Day: July 9, 2023


Tetman Callis 0 Comments 4:57 pm

there’s a paving rig on the freeway just back of my house.
the windows rattle to the dull bass note pounded out by the machine.
the driver leans out from under his bleached orange parasol,
watching his work. i watch him through the kitchen window.
his white hard-hat reflects the pummeling july sun.

i go outside and sit on an old, battered bench in the diminishing shade
cast by a cottonwood tree. the paving rig paves.
i smoke dope out of a small pipe.
hungry orange grubs eat the tree’s leaves.

the grubs are the definition of voracious.
they leave the leaves a dying latticework above a drizzle
of dark-green droppings softly falling onto my shirt,
into the hair on my head,
onto the hairs of my arms,
onto the skin of my fingers,

into the bowl of my pipe and into the cat’s water bowl by the bench,
where the droppings expand like some novelty
purchased for pennies from the back of an old comic book.

the hard-hatted driver shuts his paving rig down for lunch.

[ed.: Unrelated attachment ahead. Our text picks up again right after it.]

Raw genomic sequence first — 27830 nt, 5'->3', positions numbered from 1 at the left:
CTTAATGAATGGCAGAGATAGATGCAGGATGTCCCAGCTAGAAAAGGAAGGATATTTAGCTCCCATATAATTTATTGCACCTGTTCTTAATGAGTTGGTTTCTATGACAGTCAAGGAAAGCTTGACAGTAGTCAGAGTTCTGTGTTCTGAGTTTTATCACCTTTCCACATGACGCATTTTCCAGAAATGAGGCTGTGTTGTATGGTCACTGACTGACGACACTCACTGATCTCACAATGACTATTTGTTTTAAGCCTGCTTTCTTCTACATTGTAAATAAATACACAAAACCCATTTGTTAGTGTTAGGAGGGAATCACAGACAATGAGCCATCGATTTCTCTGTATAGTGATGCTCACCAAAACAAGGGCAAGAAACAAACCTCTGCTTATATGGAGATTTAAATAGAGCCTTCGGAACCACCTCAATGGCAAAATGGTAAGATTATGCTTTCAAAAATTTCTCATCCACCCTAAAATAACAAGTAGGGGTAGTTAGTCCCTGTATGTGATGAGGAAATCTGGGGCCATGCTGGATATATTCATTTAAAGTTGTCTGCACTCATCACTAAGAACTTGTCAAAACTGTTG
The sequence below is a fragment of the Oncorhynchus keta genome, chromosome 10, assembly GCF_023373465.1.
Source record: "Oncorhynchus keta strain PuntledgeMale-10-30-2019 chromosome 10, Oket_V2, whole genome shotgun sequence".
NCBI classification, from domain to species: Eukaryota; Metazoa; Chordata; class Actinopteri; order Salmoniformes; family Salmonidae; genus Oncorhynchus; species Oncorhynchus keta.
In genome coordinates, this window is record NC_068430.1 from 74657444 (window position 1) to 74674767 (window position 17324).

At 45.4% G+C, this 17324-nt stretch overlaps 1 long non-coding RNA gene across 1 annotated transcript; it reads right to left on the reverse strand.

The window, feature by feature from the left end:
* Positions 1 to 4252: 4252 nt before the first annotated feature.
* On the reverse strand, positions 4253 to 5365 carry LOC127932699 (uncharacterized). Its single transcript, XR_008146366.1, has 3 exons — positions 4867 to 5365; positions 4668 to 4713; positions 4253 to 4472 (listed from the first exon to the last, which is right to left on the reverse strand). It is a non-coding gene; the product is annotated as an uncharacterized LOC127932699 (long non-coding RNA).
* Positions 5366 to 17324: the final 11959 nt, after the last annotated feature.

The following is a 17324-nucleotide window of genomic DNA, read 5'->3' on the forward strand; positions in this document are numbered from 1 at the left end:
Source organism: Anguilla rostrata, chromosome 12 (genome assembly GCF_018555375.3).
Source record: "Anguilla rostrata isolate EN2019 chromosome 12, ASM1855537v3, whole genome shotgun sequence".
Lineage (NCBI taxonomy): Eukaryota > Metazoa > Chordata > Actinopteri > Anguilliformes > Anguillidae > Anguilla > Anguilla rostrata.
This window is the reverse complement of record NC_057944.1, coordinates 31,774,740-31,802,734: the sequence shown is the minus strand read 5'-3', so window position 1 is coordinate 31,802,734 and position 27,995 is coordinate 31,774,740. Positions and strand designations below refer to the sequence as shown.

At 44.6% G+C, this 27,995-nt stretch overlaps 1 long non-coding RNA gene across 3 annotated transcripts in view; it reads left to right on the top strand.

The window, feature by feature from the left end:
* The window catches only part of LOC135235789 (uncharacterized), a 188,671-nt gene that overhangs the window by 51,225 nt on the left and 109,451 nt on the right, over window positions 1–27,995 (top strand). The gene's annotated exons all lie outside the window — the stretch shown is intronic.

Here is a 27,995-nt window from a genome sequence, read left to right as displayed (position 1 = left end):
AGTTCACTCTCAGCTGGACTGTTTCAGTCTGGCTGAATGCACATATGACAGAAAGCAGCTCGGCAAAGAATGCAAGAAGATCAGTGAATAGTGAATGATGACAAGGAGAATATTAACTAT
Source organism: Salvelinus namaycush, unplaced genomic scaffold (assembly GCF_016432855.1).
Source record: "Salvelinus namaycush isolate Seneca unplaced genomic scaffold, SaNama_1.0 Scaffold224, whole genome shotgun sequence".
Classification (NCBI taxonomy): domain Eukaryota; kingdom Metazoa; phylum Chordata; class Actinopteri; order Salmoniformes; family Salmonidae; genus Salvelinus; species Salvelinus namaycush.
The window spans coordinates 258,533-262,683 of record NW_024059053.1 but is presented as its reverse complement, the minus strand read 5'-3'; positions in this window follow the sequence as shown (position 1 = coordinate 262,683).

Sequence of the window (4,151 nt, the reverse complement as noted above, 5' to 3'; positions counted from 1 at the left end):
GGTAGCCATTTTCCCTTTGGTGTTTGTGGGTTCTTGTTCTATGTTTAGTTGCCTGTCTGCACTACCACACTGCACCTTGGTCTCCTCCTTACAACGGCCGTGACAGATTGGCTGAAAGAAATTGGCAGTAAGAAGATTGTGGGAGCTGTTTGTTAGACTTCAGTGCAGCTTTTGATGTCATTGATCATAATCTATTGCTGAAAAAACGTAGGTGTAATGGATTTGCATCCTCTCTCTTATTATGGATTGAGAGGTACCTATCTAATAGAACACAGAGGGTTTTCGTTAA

i finish smoking my bowl. the day is hot and now very quiet.

(Published in High Street: Lawyers, Guns & Money in a Stoner’s New Mexico (2012, Outpost 19); copyright 2012, 2023 by Tetman Callis.)

how we keep the sabbathhow we keep the sabbath

Tetman Callis 0 Comments 6:26 am

my next-door neighbor mows his lawn early on sunday morning.
the gasoline engine of his mower is loud. he sees me,
smiles, waves and shouts a cheerful hi!
he survived the state pen, and since his release he’s been happy as a fresh-fed pup.

my next-doors on the other side scream their fucking-fuck-fuck-fucked
at every hour, night and day, day and night, all week long, month after month,
for sale sign newly-raised in the dirt of their easement.

this sunday morning, they have left off the copulation talk for the duration
of their breakfast. a pebble thrown by the mower’s blades
clangs the sign, ricochets in my direction,
skipping to rest at my feet where i wash my car by the curb.

(Copyright 2023 by Tetman Callis.)

Tetman Callis 0 Comments 6:19 am

“We entered the farmhouse. The smoky kitchen was high and spacious. The copper utensils and the crockery shone in the reflection of the hearth. A cat lay asleep on a chair, a dog under the table. One perceived an odor of milk, apples, smoke, that indescribable smell peculiar to old farmhouses; the odor of the earth, of the walls, of furniture, the odor of spilled stale soup, of former wash-days and of former inhabitants, the smell of animals and of human beings combined, of things and of persons, the odor of time, and of things that have passed away.” – Guy de Maupassant, “The Farmer’s Wife” (trans. McMaster, et al.)